Arriving at a significant fork in the road last summer, the Senators ignored the obvious and correct route.
They went left instead of right, turning to Martin Gerber when Ray Emery was the man to, at least, start this season as their No. 1 goalie.
Nobody objected much at the time -- probably because the warm July sun had critics either on the golf course or in a mellow, non-hockey state of mind. But they sure deserve to be called on to the carpet for it now.
The decision cost the Senators considerable cap space and ultimately the bucks needed to re-sign Zdeno Chara, who would certainly look good in the extra long No. 3 he wore while growing into one of the NHL's best defencemen. It was a mistake that could also cost them much, much more.
GOT THE JOB DONE
As a rookie last year, Emery showed he could get the job done in the regular season. He set an NHL record for the longest winning streak to start a career (nine in a row). He was also the league's defensive player of the month in March, posting a 12-2-2 record against teams desperately trying to position themselves in the playoffs.
When Dominik Hasek pulled the chute after the Olympics, Emery's steady play helped the Senators finish atop the Eastern Conference standings. One bad post-season game and a 5-5 record in the playoffs was no reason to panic and scramble for a replacement -- especially one that will cost the Senators $11.1 million over the next three years.
Gerber has never proven himself to be worth that kind of coin. No where close. At a ripening 32, he had only been a starter for one full season in the NHL. He had only played in 69 more games than the 24-year-old Emery. His won-loss-tied numbers (55-37-14) were good, but then Emery's 26-11-4 was nothing to sneeze at either.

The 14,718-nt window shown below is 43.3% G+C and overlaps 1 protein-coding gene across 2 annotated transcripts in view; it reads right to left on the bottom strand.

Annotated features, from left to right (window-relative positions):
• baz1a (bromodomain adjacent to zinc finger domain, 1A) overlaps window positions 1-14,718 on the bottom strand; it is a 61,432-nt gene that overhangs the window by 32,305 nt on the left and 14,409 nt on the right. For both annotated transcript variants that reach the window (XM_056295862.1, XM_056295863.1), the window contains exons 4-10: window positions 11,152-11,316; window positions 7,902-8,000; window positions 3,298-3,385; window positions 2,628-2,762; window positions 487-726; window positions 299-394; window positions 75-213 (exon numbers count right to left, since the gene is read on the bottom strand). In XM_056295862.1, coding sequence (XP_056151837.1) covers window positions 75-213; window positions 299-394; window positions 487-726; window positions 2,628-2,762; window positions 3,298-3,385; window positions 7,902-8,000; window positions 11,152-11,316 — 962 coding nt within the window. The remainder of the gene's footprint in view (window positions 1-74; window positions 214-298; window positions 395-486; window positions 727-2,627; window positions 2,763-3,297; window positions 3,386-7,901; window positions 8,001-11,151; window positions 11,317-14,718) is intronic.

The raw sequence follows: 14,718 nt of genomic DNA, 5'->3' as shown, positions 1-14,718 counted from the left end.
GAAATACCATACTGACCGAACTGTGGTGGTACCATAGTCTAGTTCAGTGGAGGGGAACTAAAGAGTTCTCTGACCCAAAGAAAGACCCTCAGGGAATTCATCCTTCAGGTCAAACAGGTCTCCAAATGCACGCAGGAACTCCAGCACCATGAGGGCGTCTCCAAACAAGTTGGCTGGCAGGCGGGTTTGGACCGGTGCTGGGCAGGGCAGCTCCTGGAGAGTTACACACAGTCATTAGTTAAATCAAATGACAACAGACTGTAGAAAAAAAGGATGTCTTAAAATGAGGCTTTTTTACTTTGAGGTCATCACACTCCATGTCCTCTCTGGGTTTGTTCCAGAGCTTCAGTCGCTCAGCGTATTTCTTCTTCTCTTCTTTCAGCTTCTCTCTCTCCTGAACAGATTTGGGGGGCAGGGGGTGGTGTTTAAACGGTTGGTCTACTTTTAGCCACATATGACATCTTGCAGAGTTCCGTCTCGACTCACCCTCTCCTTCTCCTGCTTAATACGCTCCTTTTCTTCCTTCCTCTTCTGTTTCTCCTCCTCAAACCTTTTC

Last season, Gerber's goals-against average and save percentage were very middle of the road, as he ranked 18th and 17th, respectively. And that was with a Hurricanes team that would go on to win the Cup.
If Ottawa had brought in a proven playoff performer, that would've been another thing. But Emery has had
more post-season experience and success than Gerber, who has appeared in eight games but was the goalie of record for just two (1-1 with a 3.48 GAA).
Even if Gerber had signed for $2 million a year, it'd be a little easier to swallow. Ottawa would have then had an extra million-plus to offer Chara. But Gerber's making $3.7 million this season and his agent must be laughing all the way to the Swiss bank.
Five games into this season, Emery has outplayed Gerber and shown signs of stealing the No. 1 job from a guy who makes almost four times his $925,000 salary.
The Rayzer should have been The Man from the outset -- and after four more months of experience in that role, had the Senators still not been comfortable with him going into the playoffs, they could have tried to do something at the trade deadline this time.
But at the fork in the road last summer, they turned left instead of right, and finding their way back to the post-season tournament could now be harder than it has ever been.